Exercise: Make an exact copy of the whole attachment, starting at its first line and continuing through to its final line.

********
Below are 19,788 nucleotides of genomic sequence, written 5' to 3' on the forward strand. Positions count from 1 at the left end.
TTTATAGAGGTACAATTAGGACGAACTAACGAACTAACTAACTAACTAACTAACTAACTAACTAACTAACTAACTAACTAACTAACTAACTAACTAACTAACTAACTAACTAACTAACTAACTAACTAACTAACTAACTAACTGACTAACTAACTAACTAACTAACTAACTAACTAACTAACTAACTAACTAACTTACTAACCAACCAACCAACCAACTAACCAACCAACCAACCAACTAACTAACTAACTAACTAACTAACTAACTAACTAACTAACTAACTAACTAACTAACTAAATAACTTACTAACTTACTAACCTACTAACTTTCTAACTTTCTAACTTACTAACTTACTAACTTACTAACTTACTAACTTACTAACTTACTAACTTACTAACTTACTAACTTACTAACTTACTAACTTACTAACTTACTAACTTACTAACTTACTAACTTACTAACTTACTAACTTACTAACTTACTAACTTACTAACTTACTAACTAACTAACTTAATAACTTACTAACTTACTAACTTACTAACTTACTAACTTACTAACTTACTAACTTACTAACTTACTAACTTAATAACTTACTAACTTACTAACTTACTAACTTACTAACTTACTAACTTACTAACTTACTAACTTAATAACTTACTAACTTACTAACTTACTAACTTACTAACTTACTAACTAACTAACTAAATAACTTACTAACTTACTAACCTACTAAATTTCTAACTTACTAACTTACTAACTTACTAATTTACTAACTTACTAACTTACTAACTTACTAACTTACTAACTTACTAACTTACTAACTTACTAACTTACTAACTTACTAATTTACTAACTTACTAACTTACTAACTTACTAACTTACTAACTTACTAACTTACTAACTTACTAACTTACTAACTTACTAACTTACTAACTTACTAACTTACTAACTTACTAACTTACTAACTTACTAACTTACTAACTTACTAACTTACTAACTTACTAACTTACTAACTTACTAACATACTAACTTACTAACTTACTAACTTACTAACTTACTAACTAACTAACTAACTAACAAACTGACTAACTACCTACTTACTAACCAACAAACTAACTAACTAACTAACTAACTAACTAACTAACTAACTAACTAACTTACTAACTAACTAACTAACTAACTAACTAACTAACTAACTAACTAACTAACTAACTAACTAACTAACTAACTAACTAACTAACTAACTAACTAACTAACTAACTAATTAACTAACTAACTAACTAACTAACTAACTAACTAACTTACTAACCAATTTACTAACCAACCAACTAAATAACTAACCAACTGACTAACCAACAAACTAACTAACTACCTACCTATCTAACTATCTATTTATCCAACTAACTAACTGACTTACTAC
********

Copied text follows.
Below are 19,788 nucleotides of genomic sequence, written 5' to 3' on the forward strand. Positions count from 1 at the left end.
TTTATAGAGGTACAATTAGGACGAACTAACGAACTAACTAACTAACTAACTAACTAACTAACTAACTAACTAACTAACTAACTAACTAACTAACTAACTAACTAACTAACTAACTAACTAACTAACTAACTAACTAACTAACTGACTAACTAACTAACTAACTAACTAACTAACTAACTAACTAACTAACTAACTTACTAACCAACCAACCAACCAACTAACCAACCAACCAACCAACTAACTAACTAACTAACTAACTAACTAACTAACTAACTAACTAACTAACTAACTAACTAAATAACTTACTAACTTACTAACCTACTAACTTTCTAACTTTCTAACTTACTAACTTACTAACTTACTAACTTACTAACTTACTAACTTACTAACTTACTAACTTACTAACTTACTAACTTACTAACTTACTAACTTACTAACTTACTAACTTACTAACTTACTAACTTACTAACTTACTAACTTACTAACTTACTAACTTACTAACTAACTAACTTAATAACTTACTAACTTACTAACTTACTAACTTACTAACTTACTAACTTACTAACTTACTAACTTACTAACTTAATAACTTACTAACTTACTAACTTACTAACTTACTAACTTACTAACTTACTAACTTACTAACTTAATAACTTACTAACTTACTAACTTACTAACTTACTAACTTACTAACTAACTAACTAAATAACTTACTAACTTACTAACCTACTAAATTTCTAACTTACTAACTTACTAACTTACTAATTTACTAACTTACTAACTTACTAACTTACTAACTTACTAACTTACTAACTTACTAACTTACTAACTTACTAACTTACTAATTTACTAACTTACTAACTTACTAACTTACTAACTTACTAACTTACTAACTTACTAACTTACTAACTTACTAACTTACTAACTTACTAACTTACTAACTTACTAACTTACTAACTTACTAACTTACTAACTTACTAACTTACTAACTTACTAACTTACTAACTTACTAACTTACTAACATACTAACTTACTAACTTACTAACTTACTAACTTACTAACTAACTAACTAACTAACAAACTGACTAACTACCTACTTACTAACCAACAAACTAACTAACTAACTAACTAACTAACTAACTAACTAACTAACTAACTTACTAACTAACTAACTAACTAACTAACTAACTAACTAACTAACTAACTAACTAACTAACTAACTAACTAACTAACTAACTAACTAACTAACTAACTAACTAACTAATTAACTAACTAACTAACTAACTAACTAACTAACTAACTTACTAACCAATTTACTAACCAACCAACTAAATAACTAACCAACTGACTAACCAACAAACTAACTAACTACCTACCTATCTAACTATCTATTTATCCAACTAACTAACTGACTTACTAC